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Tampa students protest budget cuts and bill that would implement cuts to Bright Futures

By staff

Tampa students defend their right to an education.

Tampa, Fl – Tampa Bay Students for a Democratic Society (SDS) held a 20-person protest outside the University of South Florida’s (USF) entrance on April 20 opposing the university’s budget cuts and a state bill restricting the Bright Futures scholarship. Bright Futures provides 75 to 100% of an eligible student’s tuition. USF is implementing $36.7 million in cuts to areas such as student success, financial aid and health services.

Senate Bill 86 initially restricted Bright Futures based on whether a student’s major would lead to employment. The current bill version requires students to complete modules on career outlook for their majors. Many students worry that data from these modules and graduation rates will become evidence to cut scholarships for non-STEM majors.

“This bill really exposes Florida’s true priorities, they only care about students when it’s profitable to them,” said Gia Davila, member of Tampa Bay SDS.

The funding of Bright Futures as a whole may also be subject to change. SB 86 would remove the strict 75-100% tuition coverage and have the program’s budget discussed annually. The bill would make it easier for legislators to reduce Bright Future’s funding. This year, Florida is considering removal of the $600 textbook stipend included with Bright Futures.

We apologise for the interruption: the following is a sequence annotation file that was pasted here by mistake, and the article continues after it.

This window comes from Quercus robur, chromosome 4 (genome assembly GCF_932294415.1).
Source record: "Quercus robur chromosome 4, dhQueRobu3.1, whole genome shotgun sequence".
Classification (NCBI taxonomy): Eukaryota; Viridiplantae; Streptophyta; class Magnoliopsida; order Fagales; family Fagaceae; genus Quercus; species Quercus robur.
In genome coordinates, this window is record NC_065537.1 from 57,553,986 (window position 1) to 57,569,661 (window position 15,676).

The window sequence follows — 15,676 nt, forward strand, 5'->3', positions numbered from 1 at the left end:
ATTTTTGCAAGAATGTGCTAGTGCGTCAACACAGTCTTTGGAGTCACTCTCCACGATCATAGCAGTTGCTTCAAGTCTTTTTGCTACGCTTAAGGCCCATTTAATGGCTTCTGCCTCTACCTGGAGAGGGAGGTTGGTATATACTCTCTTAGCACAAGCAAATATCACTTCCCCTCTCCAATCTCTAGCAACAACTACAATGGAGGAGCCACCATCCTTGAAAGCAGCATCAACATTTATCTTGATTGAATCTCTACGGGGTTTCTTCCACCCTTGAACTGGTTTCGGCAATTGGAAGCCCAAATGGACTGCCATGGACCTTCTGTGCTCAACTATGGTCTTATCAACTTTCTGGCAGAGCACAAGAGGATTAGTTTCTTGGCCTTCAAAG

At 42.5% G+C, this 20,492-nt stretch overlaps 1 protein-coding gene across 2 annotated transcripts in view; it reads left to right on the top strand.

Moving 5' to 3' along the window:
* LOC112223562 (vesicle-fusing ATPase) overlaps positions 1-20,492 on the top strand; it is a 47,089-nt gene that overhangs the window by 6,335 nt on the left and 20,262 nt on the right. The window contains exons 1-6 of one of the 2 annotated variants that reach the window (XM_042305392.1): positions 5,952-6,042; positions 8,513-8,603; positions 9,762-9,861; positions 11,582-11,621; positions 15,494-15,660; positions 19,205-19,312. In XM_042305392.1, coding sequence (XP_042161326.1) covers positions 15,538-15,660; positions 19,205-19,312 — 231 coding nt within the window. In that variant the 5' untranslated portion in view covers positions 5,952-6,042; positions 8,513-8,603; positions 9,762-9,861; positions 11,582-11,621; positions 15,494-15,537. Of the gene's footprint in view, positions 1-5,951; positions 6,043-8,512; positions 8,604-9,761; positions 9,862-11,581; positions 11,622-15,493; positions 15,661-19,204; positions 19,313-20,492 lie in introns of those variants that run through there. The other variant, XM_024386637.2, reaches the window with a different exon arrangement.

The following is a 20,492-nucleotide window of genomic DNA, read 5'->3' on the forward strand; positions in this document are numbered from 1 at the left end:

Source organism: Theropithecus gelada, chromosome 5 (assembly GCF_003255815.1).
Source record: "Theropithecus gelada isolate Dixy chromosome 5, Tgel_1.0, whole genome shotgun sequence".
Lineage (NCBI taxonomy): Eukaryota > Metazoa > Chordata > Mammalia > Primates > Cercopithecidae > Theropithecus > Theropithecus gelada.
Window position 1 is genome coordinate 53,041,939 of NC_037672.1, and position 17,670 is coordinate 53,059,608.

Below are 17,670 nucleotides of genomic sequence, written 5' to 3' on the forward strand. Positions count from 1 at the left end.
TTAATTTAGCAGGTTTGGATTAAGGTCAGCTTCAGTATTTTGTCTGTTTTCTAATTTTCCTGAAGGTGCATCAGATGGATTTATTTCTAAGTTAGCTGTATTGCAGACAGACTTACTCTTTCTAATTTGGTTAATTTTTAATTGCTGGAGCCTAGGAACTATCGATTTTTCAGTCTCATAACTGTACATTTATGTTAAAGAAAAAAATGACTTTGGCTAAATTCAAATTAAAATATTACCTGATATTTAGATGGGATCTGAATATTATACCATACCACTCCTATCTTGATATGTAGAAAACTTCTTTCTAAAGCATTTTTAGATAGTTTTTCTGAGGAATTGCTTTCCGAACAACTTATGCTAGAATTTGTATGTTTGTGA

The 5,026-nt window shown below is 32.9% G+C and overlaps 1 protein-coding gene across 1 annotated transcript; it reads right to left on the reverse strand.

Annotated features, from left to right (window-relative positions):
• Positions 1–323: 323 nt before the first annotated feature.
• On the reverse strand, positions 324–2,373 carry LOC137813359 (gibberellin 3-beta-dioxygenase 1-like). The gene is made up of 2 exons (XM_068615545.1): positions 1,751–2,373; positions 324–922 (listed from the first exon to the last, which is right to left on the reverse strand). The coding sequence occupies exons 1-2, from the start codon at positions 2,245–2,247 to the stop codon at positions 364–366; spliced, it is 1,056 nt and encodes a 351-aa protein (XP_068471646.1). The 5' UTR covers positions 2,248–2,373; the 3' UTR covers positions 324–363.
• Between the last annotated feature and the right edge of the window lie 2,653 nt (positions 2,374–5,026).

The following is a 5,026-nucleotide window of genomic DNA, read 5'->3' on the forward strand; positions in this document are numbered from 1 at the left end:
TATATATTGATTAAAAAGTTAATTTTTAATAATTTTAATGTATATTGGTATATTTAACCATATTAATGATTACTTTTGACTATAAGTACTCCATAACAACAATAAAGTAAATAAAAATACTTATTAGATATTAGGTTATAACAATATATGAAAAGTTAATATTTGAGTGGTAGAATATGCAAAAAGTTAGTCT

“The fact that the bill targets majors that are pursued primarily by marginalized people who already have difficulties securing jobs let alone get equal pay is especially troubling,” said Gareth Dawkins, a member of Tampa Bay SDS.

USF’s budget cuts could have similar consequences to SB 86. Reducing staff, course options, scholarships and health services would negatively impact students and workers. Several positions were eliminated from the athletics department last fall.

“It is absurd to see USF lay off workers and make cuts to our education while simultaneously constructing a $54 million building. They are getting rid of workers who are essential to the quality of our education and the inner workings of the university,” said Laura Rodriguez, a member of Tampa Bay SDS.

USF promised to cut the police budget by 5% last fall. Tampa SDS began demanding USF defund its police after the Justice for George Floyd movement last summer. SDS delayed starting the April 20 event to hear the verdict of the Derek Chauvin trial. The organizers agreed that if Chauvin was found not guilty, the protest would have focused on the verdict. After the guilty verdict, protesters still chanted, “Take it to the streets, defund the police! No justice, no peace!” The rest of the event demanded defunding the police as part of SDS’s Chop from the Top campaign.

Tampa SDS will continue to oppose measures that harm students and university workers, at USF across the state of Florida. They plan to continue their fight against the school’s budget cuts into the summer.

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